There is so much more great advice in this book,  If you didn’t get a chance to come to the lecture on Saturday, we recommend that you check this link for other venues where you can see Ron.

You can also purchase his book by visiting here.

Finally, here are a few links where you can read more about Ron’s advice on giving (for grown-ups), giving (for parents and kids to discuss together), and on kids and gratitude.

Camille Diamond is the Director of Community Engagement and Communications at the 14th Street Y.

Aye Aye What’s Coming to the Y and PBS?!?

It’s less than a week away from our LABA Kids concert, Songs for Unusual Creatures and we checked with Michael Hearst again to get you some more exciting info and updates for this amazing show for the whole family!Aye aye FINAL

In last week’s post, we showed you a video that features the Aye Aye, or Daubentonia madagascariensis, a lemur native to Madagascar. The furry and unusual nocturnal creature uses echolocation to find its food and get around the forest. It also has extra special long middle fingers that it uses to tap on trees to see if they are hollow.

Songs for Unusual Creatures does a great job of uniting music, science, and learning. So much so that the show has been picked up by PBS Kids! The pilot episode will be premiering online on October 14th, and those of you who are joining us this Sunday will get to see the live version of the show. “Being able to make a show that ties in music with science is awesome!” says Hearst, who admires the work of Leonard Bernstein in his young people’s concerts, as it is “a great idea to be able to provide education through music. It is unusual that TV is willing to take a chance on something that is so art-y and yet educational at the same time.”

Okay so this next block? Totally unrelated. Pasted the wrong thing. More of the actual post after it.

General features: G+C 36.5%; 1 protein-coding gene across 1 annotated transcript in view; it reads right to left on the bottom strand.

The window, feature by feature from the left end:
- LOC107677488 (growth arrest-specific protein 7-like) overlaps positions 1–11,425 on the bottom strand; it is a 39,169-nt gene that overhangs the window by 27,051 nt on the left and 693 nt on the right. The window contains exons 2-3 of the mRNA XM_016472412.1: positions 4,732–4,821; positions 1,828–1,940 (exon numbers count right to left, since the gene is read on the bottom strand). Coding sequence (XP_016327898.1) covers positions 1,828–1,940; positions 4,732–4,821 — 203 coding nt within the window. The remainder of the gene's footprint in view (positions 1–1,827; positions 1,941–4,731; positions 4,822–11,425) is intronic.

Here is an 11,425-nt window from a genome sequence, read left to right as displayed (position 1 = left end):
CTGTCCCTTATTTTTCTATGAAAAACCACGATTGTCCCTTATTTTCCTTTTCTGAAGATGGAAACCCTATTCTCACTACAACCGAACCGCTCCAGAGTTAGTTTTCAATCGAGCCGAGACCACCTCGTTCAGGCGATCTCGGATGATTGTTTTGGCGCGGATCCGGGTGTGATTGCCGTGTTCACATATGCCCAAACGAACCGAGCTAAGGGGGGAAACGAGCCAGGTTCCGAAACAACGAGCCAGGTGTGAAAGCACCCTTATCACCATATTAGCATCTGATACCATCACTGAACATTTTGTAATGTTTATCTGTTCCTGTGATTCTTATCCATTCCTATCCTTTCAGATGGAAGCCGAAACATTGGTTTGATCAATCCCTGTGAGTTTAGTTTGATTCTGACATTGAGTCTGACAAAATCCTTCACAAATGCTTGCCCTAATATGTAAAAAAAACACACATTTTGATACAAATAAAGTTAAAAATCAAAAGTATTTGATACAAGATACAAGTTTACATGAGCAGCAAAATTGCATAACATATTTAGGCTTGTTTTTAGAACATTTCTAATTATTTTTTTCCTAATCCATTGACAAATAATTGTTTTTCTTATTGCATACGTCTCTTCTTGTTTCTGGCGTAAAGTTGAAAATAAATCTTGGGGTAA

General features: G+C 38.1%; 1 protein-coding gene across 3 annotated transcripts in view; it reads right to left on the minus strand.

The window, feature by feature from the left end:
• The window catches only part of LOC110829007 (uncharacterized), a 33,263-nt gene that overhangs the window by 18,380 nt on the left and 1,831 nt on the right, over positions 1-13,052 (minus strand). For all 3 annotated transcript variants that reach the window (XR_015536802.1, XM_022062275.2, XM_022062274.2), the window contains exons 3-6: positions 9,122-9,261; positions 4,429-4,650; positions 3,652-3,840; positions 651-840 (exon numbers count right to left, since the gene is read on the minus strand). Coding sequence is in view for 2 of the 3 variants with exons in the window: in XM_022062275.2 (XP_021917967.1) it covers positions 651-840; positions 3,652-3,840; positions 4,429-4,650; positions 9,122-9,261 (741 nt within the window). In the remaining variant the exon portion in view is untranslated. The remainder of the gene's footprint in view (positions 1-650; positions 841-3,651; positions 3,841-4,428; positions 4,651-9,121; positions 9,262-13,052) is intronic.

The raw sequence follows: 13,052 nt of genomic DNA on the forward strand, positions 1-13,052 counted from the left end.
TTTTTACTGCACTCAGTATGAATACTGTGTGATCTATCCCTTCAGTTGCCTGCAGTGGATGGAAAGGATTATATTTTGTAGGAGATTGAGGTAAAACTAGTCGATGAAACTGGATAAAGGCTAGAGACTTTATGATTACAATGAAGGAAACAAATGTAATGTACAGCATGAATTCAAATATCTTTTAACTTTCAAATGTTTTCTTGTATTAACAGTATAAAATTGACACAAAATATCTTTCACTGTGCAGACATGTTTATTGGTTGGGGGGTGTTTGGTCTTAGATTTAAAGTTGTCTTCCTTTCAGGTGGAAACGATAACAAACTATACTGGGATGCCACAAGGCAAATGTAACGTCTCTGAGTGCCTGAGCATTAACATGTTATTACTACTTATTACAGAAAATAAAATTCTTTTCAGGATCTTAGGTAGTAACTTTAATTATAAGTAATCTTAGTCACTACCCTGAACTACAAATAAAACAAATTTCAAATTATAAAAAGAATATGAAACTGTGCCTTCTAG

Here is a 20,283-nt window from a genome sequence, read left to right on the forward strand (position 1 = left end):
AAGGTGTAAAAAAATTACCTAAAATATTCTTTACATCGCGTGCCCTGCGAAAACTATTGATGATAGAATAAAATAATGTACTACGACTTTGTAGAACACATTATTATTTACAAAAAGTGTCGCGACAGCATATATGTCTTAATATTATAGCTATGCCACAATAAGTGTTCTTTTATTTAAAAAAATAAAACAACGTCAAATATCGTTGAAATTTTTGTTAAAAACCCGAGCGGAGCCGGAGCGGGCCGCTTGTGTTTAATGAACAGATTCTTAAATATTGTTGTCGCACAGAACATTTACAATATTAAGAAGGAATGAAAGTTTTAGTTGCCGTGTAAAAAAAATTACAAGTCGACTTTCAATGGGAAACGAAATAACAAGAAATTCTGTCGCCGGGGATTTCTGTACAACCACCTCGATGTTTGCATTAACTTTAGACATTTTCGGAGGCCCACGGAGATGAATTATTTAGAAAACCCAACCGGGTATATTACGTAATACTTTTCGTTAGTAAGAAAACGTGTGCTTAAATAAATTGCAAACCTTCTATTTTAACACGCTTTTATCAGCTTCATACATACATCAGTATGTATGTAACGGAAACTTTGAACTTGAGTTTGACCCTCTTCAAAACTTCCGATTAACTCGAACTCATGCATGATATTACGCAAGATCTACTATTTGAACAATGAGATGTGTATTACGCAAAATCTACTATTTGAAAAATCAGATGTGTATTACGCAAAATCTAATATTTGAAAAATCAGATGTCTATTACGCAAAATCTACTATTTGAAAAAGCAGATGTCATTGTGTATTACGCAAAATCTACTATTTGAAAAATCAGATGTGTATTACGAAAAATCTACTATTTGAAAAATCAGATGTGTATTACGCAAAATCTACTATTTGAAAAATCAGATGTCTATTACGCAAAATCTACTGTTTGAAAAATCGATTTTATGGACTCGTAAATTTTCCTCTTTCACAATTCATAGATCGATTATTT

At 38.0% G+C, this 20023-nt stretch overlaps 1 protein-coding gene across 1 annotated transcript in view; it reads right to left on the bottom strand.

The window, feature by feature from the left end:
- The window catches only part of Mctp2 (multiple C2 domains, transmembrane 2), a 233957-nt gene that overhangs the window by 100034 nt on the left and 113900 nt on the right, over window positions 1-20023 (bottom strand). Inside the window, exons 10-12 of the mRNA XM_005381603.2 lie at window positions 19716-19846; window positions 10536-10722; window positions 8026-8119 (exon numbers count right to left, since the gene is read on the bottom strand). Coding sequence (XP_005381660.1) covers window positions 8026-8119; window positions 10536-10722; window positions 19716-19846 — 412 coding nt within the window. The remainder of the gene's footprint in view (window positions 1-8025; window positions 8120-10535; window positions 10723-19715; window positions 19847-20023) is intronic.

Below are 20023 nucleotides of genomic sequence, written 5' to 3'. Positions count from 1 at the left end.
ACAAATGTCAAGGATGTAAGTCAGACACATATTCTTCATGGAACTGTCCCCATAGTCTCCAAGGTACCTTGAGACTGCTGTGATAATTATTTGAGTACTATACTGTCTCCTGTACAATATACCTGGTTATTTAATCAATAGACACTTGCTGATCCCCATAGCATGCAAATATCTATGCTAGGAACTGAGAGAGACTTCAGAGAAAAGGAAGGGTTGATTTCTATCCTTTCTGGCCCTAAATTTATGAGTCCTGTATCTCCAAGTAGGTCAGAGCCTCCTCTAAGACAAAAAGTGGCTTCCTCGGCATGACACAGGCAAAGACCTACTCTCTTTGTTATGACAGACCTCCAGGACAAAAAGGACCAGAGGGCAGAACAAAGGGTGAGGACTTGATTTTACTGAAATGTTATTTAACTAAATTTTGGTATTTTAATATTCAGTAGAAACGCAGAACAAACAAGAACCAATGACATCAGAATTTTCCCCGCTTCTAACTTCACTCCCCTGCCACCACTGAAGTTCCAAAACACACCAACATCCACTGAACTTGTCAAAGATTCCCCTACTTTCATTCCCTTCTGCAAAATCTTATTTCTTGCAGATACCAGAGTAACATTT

After the show, kids will be able to try out some of the unusual instruments that accompany these creatures, including the theremin (a crowd favorite!) and the stylofone.  Then, families can watch the series on PBS Kids and remember the great time they had with the instruments, animals, and band live!

The show is almost sold out! So get your tickets here, with a special discount for Y members.

Songs for Unusual Creatures

Sunday, September 29th

11:00am in the Theater at the 14th Street Y

FAMILY FIT DAY This Sunday October 21st!

Why?  Because Families are busy, but still want to spend time together, build great habits, and model a healthy lifestyle for their kids. 

We’re celebrating our Family Fitness Initaitives with FAMILY FIT DAY  at the 14th Street Y.  Climb a rock wall, play silly sports, run fun relays (gunny sack races, anyone?) and play super soccer stars TOGETHER.  Sponsored by Beyond Sushi (YUM!), East Village Body Works (chair massage for adults!) Tu-Lu’s Bakery (also, YUM!) Gym Source, Web MD (thanks!) and our friends at the wonderful Ciao for Now.

11:00AM-2:00PM.  Hope to see you there!

Family Fitness–What a Lift!

ImageOur first Family Fitness Intensive was as fun as it looks!  Don’t be sad if you missed it. 

Our next Family Fitness Intensive will be Sunday, November 4th at 12:30PM, Family TRACK DAY!  We’re so happy that so many people came to stretch, strengthen, breathe and bond at Family Yoga! 

Also, don’t forget that we’re celebrating Family Fitness on FAMILY FIT DAY, Sunday October 21st, 11:00-2:00PM. FAMILY FIT DAY will give us more opportunities to play together, with rock wall climbing, relay games, fun and healthy food and even chair massages for adults!  We can’t wait to see you.